Did you attend any conferences as a student? Do you attend any now?
My degree in college was in Broadcast Journalism, so I did not attend any conferences. Since entering the realm of government communications and public relations, I have been active with the City-County Communications & Marketing Association, Georgia School Public Relations Association, and National School Public Relations Association. I find the conferences they host to be worthwhile to learn the latest best practices, find new ways of refining my current work, and networking with colleagues from across the country. In this field, our offices are not staffed as they would be in the private industry, and it’s always good to learn from people working and being successful in similar environments.
Attending conferences may be good, but I find I learn more from being a part of the conference. Whether that’s helping plan the event, facilitating a panel discussion, or leading a breakout session, I enjoy them – and learn much more – by being more than just a participant.
How do you recommend reaching out to someone for career advice?
If you don’t know what or whom to ask, take stock of your own professional life and determine areas you believe you need to strengthen. Then look around, both inside and outside of your specific field, to see if there is anyone near you that is strong in that area. I also recommend finding people and mentors you trust that will be honest about what they see as your strengths and weaknesses.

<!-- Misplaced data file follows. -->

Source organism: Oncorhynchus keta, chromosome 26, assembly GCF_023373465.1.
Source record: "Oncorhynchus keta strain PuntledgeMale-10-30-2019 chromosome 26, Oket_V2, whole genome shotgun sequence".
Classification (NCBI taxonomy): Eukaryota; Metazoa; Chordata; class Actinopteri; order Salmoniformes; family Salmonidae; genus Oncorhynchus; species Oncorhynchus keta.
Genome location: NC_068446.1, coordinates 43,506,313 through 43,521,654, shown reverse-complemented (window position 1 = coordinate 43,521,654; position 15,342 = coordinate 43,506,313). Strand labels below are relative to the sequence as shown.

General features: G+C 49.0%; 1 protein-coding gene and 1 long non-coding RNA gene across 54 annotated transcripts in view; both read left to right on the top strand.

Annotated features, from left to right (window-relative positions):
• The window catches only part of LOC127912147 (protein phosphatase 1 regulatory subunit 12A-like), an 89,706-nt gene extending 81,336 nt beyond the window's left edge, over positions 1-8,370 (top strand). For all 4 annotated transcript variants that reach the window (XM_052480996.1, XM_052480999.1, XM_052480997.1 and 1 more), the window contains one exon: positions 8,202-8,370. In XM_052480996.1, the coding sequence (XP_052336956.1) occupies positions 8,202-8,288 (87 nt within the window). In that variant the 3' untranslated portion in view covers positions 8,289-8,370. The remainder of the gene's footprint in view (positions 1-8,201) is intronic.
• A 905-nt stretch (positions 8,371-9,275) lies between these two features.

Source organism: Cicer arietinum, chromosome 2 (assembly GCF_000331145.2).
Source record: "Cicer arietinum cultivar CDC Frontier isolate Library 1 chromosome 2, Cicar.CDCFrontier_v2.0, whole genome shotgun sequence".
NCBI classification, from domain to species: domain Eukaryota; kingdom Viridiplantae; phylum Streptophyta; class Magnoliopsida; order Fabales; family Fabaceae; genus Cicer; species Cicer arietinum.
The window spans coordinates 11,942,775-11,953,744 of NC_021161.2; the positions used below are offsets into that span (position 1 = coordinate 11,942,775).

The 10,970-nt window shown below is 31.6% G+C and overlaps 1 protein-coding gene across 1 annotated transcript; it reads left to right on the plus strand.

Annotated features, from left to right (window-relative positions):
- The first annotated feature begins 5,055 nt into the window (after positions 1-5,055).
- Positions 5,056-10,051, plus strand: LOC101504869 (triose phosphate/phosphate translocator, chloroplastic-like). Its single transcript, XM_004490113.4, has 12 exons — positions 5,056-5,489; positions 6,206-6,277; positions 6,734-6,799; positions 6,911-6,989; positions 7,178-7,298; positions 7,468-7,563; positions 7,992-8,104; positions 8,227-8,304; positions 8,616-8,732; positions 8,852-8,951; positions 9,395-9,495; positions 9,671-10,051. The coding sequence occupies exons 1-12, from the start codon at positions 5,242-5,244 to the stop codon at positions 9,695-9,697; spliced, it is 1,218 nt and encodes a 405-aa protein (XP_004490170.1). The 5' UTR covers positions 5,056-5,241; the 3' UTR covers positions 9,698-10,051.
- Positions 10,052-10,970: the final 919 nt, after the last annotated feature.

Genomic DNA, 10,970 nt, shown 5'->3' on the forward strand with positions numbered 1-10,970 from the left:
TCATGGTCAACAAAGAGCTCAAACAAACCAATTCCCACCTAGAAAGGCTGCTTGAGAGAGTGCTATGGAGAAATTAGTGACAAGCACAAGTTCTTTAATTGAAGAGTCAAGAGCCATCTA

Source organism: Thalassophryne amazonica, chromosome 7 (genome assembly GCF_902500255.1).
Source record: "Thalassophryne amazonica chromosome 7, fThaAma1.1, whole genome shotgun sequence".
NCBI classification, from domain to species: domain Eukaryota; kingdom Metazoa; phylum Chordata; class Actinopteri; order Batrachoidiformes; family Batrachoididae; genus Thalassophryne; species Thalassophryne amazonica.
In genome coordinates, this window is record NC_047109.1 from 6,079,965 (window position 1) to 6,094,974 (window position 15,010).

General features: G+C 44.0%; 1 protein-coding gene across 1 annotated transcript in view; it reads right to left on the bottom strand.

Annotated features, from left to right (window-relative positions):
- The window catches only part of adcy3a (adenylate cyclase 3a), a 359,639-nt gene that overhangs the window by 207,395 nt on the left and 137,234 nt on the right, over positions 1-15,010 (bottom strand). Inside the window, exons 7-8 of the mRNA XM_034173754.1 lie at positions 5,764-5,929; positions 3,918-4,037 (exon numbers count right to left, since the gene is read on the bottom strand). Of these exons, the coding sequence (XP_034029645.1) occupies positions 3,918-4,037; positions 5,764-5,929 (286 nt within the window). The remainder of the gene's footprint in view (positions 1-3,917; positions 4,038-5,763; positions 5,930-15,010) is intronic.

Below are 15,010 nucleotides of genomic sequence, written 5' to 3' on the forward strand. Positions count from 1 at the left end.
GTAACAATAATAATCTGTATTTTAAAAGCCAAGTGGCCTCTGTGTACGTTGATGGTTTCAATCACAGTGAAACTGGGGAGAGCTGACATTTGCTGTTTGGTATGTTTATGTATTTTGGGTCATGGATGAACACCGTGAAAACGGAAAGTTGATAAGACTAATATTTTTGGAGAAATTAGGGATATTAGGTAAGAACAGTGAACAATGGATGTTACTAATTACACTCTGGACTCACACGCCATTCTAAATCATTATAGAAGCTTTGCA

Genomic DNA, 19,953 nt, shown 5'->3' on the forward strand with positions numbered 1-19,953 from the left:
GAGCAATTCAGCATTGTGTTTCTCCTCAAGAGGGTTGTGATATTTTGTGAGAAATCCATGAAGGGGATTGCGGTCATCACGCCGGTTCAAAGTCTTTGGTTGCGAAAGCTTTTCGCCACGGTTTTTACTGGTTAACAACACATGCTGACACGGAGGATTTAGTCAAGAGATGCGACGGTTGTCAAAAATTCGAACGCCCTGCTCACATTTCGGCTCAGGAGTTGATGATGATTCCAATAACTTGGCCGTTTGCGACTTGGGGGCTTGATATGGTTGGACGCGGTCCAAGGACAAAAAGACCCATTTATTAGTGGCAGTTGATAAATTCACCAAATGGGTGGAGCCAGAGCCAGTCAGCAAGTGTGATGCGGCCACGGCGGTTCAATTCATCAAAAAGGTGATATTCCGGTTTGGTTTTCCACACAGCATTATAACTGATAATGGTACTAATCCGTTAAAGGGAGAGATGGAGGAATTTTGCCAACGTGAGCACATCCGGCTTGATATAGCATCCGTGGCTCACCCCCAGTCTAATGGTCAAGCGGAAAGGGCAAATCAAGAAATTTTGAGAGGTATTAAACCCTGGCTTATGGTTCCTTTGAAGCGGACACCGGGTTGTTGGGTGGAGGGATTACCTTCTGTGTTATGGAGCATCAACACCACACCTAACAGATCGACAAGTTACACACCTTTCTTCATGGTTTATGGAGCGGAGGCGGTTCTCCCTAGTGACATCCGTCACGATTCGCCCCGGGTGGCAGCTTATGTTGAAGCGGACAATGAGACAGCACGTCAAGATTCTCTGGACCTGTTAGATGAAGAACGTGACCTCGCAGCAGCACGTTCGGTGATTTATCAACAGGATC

Best three questions to ask when connecting with a City Manager?
What do you see as my strengths and weaknesses in moving the organization forward? This shows you’re willing and ready to improve, and that you’re open to guidance.
What can I do to help? You want to be moving to a place where you are able to bring solutions to the table, not starting with a blanket statement.
Can I take you to lunch? This may seem sophomoric, but in my experience, this level of government work is typically fast-paced, always having to deal with unforeseen issues. It doesn’t leave much time to connect with each other outside of meetings, so offering lunch can lead to a better relationship with those around you.
Getting the Job
Preparing for an interview, three pieces of advice.
Study the organization.
If you walk into an interview not knowing things about the government such as population served, size of budget, administrative and political structure, current issues from the community, ongoing projects, etc., it shows you aren’t interested in the organization and that you will require significant amount of upfront training.
Have questions ready
The interview is not just about asking you questions; it’s a two-way process that gives you a better insight into the organization and its leadership. I would rather you decide during the interview the position was not for you, rather than get 6 months to a year in before you realize it.
In communications, especially with government, the action must match the message. Without the action to support what is being communicated, people begin to distrust the communicator and the government. In my field, that means you must produce a quality of work that is complete, accurate, detailed, and professional. If your application and body of work (resume, cover letter, press releases, etc.) are riddled with spelling and grammar errors, or links to websites you’ve worked on are broken, that says to me you don’t have the attention to detail required for this level of work.
How many jobs should I be applying for?
I don’t think there is a specific number to put here, but you should determine how many jobs you’re willing to apply for that you might get the callback for. If you’re in a current job and are qualified for 15 positions, they may all call your boss for a reference check. That means your boss is getting a lot of calls about you looking for a job.